Originally from Melbourne and now leaving in Adelaide, Frank is the CEO and founder of e-channel, one of Australia’s leading providers of search engine marketing and pay per click advertising. While his friends would use the term “stubborn” to describe him, I personally think that he is innovative. When I met him a few years ago, I was impressed by how Frank and his team were always trying to find innovative ways of dealing with problems. A proud father, when he looks at his children, he sees aspects of himself and a world of possibilities open to them.
NC: Tell me how you first got involved in search marketing?
In the late 1990’s I was a BDM for a company that sold websites. Once they bought the website, all of my clients were asking about how they could get found on the internet. I left my job and started a search engine placement business. Those days it was about submitting URL’s and tweaking meta tags. My business evolved into an SEO consultancy and then in 2002 I entered the world of Paid Search and haven’t looked back since.
NC: What has surprised you most about working in this industry?
The speed of change. Innovation just never stops; it’s easy to forget how far Search Marketing has come in levels of sophistication, from the simple PPC auction a decade ago to what is now a digital media management platform. These days a Search Engine Marketer is really a performance marketer working on mobile, tablets and desktops. Years ago I could run my business with a couple of web developers; now I have two Marketing PhD’s on the team and several people with Masters degrees as well.
NC: What do you find most challenging about this industry?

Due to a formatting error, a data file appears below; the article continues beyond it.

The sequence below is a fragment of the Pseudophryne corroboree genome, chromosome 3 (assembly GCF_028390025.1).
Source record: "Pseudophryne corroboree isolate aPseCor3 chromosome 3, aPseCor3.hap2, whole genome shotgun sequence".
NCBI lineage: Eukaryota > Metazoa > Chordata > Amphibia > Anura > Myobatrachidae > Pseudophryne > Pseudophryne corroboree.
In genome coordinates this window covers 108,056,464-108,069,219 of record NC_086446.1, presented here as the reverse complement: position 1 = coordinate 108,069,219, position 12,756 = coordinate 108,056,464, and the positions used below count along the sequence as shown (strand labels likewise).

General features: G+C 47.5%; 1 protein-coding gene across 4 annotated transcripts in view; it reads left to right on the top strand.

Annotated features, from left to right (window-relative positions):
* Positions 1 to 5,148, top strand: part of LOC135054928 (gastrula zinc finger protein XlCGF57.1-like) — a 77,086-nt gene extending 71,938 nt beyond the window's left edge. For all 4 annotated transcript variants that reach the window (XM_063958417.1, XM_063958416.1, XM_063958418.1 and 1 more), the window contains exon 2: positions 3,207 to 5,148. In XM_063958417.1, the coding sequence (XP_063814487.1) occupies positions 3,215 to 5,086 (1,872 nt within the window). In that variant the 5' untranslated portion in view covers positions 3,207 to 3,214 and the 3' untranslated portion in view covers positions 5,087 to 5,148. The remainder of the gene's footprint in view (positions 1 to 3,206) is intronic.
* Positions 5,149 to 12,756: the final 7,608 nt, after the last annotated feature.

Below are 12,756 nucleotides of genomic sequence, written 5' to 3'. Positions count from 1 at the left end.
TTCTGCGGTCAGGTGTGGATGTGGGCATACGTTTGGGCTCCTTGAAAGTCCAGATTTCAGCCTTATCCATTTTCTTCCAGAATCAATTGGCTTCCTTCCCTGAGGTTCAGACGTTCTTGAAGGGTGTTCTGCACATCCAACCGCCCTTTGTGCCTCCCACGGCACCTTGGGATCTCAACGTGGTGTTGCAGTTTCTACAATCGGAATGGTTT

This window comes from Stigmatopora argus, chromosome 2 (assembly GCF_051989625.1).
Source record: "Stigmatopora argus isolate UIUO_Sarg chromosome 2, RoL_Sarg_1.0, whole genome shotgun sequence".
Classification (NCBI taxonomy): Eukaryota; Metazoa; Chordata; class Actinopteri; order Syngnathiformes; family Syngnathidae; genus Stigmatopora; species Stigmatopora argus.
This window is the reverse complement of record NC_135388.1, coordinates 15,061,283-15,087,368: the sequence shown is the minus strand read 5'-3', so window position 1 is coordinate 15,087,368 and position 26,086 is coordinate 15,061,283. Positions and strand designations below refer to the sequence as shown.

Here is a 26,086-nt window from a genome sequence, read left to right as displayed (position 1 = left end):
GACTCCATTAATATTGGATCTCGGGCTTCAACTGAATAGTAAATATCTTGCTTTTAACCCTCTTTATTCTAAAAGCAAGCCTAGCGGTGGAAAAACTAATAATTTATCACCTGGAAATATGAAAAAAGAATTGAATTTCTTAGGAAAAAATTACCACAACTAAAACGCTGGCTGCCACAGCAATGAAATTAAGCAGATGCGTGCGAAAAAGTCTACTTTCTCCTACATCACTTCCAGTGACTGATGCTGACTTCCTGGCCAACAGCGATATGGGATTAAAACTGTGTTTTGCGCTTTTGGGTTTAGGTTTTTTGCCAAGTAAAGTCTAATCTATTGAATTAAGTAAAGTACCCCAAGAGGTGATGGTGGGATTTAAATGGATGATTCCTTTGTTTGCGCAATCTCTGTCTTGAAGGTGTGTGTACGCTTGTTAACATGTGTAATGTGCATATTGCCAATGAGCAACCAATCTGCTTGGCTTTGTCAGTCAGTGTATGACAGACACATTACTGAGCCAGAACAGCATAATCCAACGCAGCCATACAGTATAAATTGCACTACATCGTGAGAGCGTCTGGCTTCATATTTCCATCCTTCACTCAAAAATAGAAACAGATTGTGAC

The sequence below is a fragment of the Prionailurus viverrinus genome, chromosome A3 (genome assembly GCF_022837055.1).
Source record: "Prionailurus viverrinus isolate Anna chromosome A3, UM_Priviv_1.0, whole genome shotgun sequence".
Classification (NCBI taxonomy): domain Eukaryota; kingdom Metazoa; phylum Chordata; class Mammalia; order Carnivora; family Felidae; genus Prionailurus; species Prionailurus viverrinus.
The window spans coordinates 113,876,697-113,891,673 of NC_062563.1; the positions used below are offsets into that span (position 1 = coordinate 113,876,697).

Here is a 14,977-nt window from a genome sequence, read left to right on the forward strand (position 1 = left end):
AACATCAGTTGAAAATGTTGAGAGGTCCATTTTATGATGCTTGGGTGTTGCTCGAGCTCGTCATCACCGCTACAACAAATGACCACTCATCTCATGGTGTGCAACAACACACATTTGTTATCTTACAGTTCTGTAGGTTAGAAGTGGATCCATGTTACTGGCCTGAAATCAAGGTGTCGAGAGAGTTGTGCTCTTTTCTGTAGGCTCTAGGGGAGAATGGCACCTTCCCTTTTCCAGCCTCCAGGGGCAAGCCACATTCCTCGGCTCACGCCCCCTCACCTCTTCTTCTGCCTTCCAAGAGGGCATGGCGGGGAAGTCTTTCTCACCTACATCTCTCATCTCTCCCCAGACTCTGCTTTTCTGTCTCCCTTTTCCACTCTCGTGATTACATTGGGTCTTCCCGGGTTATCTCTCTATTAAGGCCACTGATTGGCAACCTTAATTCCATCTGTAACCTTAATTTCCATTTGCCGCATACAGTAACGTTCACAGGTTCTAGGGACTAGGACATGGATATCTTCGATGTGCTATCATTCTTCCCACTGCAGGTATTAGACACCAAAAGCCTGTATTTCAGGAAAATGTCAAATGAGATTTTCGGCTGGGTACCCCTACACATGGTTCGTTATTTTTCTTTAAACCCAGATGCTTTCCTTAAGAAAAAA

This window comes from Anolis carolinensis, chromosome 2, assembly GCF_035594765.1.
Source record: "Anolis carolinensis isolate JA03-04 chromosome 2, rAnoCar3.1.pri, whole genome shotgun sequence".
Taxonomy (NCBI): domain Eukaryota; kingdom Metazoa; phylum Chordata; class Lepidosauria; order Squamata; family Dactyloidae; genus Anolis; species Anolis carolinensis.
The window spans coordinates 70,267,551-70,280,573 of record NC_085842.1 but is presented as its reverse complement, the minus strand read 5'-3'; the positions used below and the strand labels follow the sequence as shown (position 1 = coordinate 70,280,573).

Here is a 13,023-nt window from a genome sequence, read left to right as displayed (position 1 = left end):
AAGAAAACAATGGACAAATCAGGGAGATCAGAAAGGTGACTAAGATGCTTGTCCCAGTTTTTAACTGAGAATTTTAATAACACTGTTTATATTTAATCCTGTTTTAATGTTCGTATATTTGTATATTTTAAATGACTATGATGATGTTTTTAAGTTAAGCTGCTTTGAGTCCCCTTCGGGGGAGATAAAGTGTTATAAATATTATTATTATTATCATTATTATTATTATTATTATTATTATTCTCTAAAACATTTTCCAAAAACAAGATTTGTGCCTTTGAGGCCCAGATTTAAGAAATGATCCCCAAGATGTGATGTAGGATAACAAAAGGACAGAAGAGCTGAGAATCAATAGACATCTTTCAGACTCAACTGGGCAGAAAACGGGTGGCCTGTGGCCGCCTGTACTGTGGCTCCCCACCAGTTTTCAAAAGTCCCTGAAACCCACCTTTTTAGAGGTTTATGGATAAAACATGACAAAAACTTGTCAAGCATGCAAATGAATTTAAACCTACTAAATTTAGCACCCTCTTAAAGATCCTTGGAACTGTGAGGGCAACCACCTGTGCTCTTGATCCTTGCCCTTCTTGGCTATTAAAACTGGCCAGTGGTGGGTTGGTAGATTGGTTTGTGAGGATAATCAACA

There is still a lot of work to do when it comes to educating clients that are new to search. Often these clients will do trials that are too small and which don’t really prove a case to continue. I always feel sad for the client who fails to see the opportunity. Arguably we should do a better job in explaining the value but we don’t always have the key decision-maker accessible to us. Years ago, for example, we were doing some work for Borders (book retailer) through their agency and were stuck in a strategy that was set by their marketing manager and their agency which only ran tactical campaigns around Mothers’ Day, Christmas, Easter, etc. However, we know that customers search for and buy books all year round. We could not get through to the agency or Borders the fact that they were missing out on many thousands of customer acquisition opportunities per day. Sadly the company folded without moving successfully into online retailing to support their established bricks-and-mortar distribution network.
NC: What’s the best/worst thing to happen since you started working in search marketing?